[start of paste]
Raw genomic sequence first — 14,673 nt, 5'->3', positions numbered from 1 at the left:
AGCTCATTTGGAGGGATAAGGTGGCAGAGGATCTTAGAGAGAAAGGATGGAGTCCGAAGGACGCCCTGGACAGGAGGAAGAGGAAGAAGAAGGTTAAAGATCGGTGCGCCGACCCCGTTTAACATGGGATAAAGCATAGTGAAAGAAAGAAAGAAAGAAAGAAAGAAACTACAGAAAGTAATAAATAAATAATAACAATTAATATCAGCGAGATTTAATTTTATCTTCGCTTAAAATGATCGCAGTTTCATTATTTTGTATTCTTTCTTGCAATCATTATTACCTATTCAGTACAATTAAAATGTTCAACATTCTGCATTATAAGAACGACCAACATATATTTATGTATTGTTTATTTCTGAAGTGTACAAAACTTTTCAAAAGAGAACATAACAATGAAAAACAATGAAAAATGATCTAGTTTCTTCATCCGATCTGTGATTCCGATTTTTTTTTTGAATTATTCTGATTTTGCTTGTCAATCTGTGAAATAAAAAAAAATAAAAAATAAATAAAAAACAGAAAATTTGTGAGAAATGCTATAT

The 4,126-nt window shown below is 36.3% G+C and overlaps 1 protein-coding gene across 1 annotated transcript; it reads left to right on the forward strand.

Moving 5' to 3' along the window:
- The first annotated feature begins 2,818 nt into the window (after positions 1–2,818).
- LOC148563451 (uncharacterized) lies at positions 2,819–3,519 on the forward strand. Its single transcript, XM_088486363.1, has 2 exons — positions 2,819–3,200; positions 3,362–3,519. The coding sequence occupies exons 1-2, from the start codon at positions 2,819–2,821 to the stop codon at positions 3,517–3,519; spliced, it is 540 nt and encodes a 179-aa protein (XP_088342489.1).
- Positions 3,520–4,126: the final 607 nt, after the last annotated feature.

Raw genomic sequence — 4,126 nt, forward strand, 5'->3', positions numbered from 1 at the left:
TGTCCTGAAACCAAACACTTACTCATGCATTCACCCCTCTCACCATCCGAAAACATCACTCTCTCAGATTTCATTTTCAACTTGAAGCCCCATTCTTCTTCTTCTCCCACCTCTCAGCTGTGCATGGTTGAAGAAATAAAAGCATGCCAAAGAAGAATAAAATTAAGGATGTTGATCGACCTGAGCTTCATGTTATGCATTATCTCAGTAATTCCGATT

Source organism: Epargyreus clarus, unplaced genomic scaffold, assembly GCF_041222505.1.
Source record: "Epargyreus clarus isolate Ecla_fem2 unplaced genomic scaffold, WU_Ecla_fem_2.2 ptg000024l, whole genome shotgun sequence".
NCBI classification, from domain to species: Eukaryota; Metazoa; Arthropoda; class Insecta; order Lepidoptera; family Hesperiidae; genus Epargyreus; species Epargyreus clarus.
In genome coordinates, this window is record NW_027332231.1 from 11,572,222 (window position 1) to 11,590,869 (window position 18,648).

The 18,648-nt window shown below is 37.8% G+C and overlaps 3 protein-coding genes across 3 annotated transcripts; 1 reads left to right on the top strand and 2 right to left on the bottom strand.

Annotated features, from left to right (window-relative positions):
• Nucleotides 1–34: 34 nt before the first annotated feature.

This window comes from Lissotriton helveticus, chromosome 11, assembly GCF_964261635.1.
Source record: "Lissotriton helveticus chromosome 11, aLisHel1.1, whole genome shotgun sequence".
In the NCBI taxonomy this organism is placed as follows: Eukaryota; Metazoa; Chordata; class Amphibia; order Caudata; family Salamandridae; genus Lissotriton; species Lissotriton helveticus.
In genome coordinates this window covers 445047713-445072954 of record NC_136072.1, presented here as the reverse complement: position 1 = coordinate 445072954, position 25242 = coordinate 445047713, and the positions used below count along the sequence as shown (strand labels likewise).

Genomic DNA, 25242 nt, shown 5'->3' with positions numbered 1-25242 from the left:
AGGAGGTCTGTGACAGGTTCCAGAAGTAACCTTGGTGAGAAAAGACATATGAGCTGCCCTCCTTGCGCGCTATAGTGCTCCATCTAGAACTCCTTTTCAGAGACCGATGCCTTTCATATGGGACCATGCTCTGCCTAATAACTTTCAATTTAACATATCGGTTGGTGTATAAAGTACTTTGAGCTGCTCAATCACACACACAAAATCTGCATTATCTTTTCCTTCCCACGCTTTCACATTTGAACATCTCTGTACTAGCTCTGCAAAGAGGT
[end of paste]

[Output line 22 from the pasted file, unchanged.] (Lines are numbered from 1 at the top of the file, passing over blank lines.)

AGGAGGTCTGTGACAGGTTCCAGAAGTAACCTTGGTGAGAAAAGACATATGAGCTGCCCTCCTTGCGCGCTATAGTGCTCCATCTAGAACTCCTTTTCAGAGACCGATGCCTTTCATATGGGACCATGCTCTGCCTAATAACTTTCAATTTAACATATCGGTTGGTGTATAAAGTACTTTGAGCTGCTCAATCACACACACAAAATCTGCATTATCTTTTCCTTCCCACGCTTTCACATTTGAACATCTCTGTACTAGCTCTGCAAAGAGGT